Several outbuildings were destroyed in a large wildfirethat swept through Logan County Sunday afternoon.
Oklahoma's Wildland Task Force was deployed as local firecrews battled flames than spanned across an estimated 1,200 acres near CountyRoad 73 and Post Road.
Guthrie Fire Chief, Eric Harlow says more than 20agencies assisted in the effort to bring flames under control. Two dozen homes were evacuated as aprecautionary measure.
Harlow says strong winds caused hot spots from a Saturdayfire in Logan County to flare up into a massive fire around noon Sunday.
Clouds of smoke could be seen from miles away, strongwinds gusting more than 30 miles per hour swept the fire within five feet ofRalph Hanley's home.
"We came outhere and all this here had been burned off," said Hanley, pointing to hisbackyard, "our neighbors had come over and fought the fire to keep it awayfrom the house."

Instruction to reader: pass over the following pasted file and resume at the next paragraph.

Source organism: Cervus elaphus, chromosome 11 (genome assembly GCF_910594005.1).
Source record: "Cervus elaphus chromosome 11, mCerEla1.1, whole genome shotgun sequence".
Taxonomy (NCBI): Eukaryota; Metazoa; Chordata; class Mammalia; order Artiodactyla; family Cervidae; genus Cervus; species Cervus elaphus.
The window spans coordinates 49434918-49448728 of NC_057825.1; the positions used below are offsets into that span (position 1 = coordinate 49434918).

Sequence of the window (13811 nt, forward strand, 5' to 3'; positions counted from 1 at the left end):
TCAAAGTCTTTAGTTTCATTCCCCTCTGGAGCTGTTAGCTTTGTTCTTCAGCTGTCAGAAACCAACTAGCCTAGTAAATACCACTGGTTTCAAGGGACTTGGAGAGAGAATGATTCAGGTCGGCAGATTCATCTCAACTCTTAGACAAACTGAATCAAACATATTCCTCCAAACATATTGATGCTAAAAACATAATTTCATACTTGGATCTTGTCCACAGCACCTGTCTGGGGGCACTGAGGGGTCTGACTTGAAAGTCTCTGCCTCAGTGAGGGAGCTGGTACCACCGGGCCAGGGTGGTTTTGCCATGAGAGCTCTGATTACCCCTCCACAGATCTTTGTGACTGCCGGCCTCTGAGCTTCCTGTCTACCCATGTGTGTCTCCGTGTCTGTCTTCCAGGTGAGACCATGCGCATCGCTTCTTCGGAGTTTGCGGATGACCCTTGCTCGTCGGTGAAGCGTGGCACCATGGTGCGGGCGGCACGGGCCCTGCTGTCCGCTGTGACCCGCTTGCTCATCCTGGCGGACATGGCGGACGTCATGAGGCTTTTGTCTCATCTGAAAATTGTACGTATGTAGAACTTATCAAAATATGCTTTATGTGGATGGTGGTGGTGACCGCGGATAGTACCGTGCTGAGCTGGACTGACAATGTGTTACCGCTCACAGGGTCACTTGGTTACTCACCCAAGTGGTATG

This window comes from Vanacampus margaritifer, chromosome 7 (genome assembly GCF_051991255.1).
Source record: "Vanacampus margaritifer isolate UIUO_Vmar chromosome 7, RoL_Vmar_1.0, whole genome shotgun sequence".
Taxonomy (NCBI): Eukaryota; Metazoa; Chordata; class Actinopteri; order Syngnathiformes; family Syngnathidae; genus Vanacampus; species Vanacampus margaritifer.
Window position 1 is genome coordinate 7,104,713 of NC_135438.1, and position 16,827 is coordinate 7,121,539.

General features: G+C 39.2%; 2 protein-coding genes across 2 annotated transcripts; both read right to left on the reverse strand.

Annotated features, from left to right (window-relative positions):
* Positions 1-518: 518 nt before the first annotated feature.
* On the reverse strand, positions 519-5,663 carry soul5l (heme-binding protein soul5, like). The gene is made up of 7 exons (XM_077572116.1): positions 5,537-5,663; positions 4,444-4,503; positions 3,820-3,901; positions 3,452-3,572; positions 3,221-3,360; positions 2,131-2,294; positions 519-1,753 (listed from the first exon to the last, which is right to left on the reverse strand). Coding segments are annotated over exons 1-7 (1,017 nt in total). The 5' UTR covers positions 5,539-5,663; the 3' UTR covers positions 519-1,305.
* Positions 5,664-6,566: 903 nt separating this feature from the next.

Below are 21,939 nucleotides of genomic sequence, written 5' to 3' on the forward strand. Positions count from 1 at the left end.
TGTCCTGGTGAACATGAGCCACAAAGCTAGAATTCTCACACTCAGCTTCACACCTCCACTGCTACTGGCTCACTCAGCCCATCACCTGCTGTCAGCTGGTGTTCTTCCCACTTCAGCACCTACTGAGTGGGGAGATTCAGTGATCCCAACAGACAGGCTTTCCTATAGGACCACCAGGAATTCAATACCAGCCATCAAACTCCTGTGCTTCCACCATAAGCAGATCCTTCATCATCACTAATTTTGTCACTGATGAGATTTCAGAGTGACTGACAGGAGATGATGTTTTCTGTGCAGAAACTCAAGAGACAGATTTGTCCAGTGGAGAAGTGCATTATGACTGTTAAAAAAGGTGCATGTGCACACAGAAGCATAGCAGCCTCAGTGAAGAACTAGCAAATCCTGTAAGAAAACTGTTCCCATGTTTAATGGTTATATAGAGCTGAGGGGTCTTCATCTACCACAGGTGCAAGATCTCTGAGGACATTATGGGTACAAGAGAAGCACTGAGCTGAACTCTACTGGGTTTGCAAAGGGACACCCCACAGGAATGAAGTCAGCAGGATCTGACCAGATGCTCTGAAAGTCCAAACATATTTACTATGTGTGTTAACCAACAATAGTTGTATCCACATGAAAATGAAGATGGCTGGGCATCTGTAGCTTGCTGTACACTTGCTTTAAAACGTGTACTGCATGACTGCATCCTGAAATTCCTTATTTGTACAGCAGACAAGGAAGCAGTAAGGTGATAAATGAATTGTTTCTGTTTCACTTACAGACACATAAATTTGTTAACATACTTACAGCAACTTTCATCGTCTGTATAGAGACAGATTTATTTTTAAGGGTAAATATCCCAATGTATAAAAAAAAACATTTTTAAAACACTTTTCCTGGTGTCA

Hanley and his family was still at church when the flamessparked. Hanley says some good neighborsdoused his yard with water while he was gone.
"I'm just happy that it didn't hit our house,"said Joseph Matthews, Hanley's grandson, "because it came dangerously close to it."
Matthews lives down the street from Hanley, theoutbuildings on his family's property was destroyed.
"We were veryfortunate it didn't you know, burn our homes down and no one was hurt,"said Hanley.
The Logan County Fire is just one of many wildfires crewsbattled across Oklahoma Sunday.
"With the winds like they are, it makes our job nextto impossible,"said Harlow.
Harlow says high winds made it difficult to get flamesunder control, but so do dry conditions and cedar trees.
"It's basically like a match stick soaked ingasoline," said Harlow, regarding cedar trees, "it goes up veryfiercely and very fast."
As fire crews across the state fight through Oklahoma'swinter fire season, Hanley says he's thankful for the people who keep hisfamily out of harm's way.
"The goodlord just protected us," said Hanley.
Families evacuated as a precautionary measure were allowedto return home by Sunday evening. Harlow says fire crews will keep an eye onhot spots throughout the night.